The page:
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Why is 'u' in "study" short if the 'u' in "student" is long? Both come from Latin "studere", right? In Latin, the 'u' in "studere" is short.

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    Because English spelling doesn't represent English pronunciation. You shouldn't expect consistency; there isn't any. It's been a long time since Latin, and every word has its own unique history, leading to different pronunciations. What changes most and most reliably is sounds, and that's what linguists study. Jul 5 at 15:20
  • Both have a fairly complex origin, involving repeated French and Latin influences. But it's not unusual for vowels to be lengthened or shortened depending on the environment. I suggest you do some research into the etymology of both words; etymonline.com is a start but the OED has more details.
    – Stuart F
    Jul 5 at 16:11
  • @Lambie - I might have a minute disagreement with that.
    – Hot Licks
    Jul 5 at 17:10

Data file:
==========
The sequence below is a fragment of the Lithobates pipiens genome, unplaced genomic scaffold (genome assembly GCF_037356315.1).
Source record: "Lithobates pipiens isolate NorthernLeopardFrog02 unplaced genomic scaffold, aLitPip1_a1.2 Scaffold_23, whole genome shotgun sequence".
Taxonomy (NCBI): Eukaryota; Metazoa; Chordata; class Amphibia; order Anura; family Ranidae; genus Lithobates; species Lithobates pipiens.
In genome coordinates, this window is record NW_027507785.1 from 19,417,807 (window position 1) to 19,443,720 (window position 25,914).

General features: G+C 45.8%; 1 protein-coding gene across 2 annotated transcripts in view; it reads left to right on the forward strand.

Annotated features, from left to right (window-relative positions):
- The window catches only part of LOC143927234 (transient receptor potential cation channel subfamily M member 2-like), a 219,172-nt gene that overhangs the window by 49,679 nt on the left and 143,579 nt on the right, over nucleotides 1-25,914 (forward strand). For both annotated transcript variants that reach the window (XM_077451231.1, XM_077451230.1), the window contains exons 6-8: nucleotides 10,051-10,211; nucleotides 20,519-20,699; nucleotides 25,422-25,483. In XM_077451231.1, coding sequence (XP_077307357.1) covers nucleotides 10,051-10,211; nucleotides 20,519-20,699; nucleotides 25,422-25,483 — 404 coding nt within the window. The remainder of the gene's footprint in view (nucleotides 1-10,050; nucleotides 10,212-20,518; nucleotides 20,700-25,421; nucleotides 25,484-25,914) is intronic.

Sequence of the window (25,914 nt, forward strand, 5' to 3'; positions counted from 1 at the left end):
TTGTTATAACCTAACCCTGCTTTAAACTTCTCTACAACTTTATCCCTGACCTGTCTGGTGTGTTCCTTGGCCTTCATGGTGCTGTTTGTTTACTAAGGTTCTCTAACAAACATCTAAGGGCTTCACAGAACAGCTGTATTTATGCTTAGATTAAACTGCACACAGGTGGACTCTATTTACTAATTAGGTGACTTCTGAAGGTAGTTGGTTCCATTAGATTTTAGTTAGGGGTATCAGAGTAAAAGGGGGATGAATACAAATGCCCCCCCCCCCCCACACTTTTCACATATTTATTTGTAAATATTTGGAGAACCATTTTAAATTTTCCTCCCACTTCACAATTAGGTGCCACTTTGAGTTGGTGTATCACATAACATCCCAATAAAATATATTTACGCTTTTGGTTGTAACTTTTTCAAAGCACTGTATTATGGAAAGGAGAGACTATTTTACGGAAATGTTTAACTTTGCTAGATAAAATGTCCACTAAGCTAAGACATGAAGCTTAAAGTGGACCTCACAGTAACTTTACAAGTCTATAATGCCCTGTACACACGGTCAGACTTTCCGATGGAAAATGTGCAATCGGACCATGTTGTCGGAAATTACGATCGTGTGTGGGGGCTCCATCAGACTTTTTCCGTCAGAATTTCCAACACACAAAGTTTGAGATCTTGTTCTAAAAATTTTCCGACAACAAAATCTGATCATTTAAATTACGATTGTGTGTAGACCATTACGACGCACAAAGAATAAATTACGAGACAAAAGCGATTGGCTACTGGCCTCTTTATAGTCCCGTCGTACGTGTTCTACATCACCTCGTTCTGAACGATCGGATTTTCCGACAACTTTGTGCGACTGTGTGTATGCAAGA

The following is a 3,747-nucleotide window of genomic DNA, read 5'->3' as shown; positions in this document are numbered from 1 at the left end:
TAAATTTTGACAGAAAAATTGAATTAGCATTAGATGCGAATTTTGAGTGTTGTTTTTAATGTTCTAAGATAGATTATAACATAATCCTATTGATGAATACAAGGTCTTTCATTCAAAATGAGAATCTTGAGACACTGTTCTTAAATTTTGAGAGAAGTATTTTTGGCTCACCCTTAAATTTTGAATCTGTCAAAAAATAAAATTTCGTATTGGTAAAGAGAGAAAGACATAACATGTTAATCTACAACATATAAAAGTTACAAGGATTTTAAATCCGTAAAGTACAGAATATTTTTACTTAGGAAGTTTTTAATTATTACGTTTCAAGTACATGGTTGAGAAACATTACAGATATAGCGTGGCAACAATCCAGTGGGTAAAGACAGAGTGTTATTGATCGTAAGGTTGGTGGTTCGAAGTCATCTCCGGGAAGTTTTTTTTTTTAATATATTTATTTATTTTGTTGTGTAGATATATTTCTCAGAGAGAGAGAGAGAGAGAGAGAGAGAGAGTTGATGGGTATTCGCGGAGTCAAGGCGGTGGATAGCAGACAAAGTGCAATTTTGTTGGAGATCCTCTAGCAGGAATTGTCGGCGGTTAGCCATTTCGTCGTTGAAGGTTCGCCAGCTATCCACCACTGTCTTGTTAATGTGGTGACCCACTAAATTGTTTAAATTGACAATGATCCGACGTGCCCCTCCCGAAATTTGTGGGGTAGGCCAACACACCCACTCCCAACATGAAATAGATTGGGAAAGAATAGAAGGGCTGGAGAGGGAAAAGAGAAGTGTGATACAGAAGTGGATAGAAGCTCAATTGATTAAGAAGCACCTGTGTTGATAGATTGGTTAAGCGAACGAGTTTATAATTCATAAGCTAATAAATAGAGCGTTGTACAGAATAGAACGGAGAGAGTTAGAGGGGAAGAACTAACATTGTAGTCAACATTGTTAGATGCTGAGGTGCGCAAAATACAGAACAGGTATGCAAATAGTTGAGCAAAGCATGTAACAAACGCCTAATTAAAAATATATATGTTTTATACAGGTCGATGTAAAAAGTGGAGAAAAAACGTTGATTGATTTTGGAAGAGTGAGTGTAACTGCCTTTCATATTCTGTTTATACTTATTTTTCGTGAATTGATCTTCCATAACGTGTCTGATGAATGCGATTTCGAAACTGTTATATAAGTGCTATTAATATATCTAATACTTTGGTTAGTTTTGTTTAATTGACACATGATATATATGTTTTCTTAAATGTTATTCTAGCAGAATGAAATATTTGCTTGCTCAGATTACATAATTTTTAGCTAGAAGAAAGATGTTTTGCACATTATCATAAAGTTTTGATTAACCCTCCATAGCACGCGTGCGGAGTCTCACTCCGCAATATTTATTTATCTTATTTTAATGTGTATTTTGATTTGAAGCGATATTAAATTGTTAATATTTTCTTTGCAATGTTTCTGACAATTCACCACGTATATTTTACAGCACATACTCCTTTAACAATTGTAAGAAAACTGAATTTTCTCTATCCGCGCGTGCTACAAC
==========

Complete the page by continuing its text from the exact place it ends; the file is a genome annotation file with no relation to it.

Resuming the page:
• How about the u in minute? m[i]n[i][t]. As in minutes in an hour. No "u" sound at all. English phonemes are not like Spanish. They have many realizations which you have to learn and practice.
    – Lambie
    Jul 5 at 17:17

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It's most likely because the verb study was borrowed earlier than the noun student.

The Oxford English Dictionary says that study may in part be from an Old English borrowing from Latin. Old English, like Latin, had vowel length, and so it would be expected to adopt Latin short u as an Old English short u sound (which then would undergo the same changes as other instances of short u).

Another possible contributing source to study is Old French (e)studier. Old French had lost vowel length, and its vowels could be taken into Middle English as short or long vowels.

The form student, per the Oxford English Dictionary, is from "post-classical Latin student-, studens person engaged in study (frequently from 1231 in British sources; also in continental sources)". The earliest spellings ending in -dent (as opposed to -dient/-dyent/-diaunt etc., which the OED treats as older variants of the same word) appear to occur in the 1400s, based on the OED's citations. The pronunciation of u as the "long u" sound is consistent with what Wikipedia calls the "Traditional English pronunciation of Latin". That pronunciation doesn't follow Latin vowel quantities at all, except indirectly in that they affected the position of stress in Latin words of more than two syllables.

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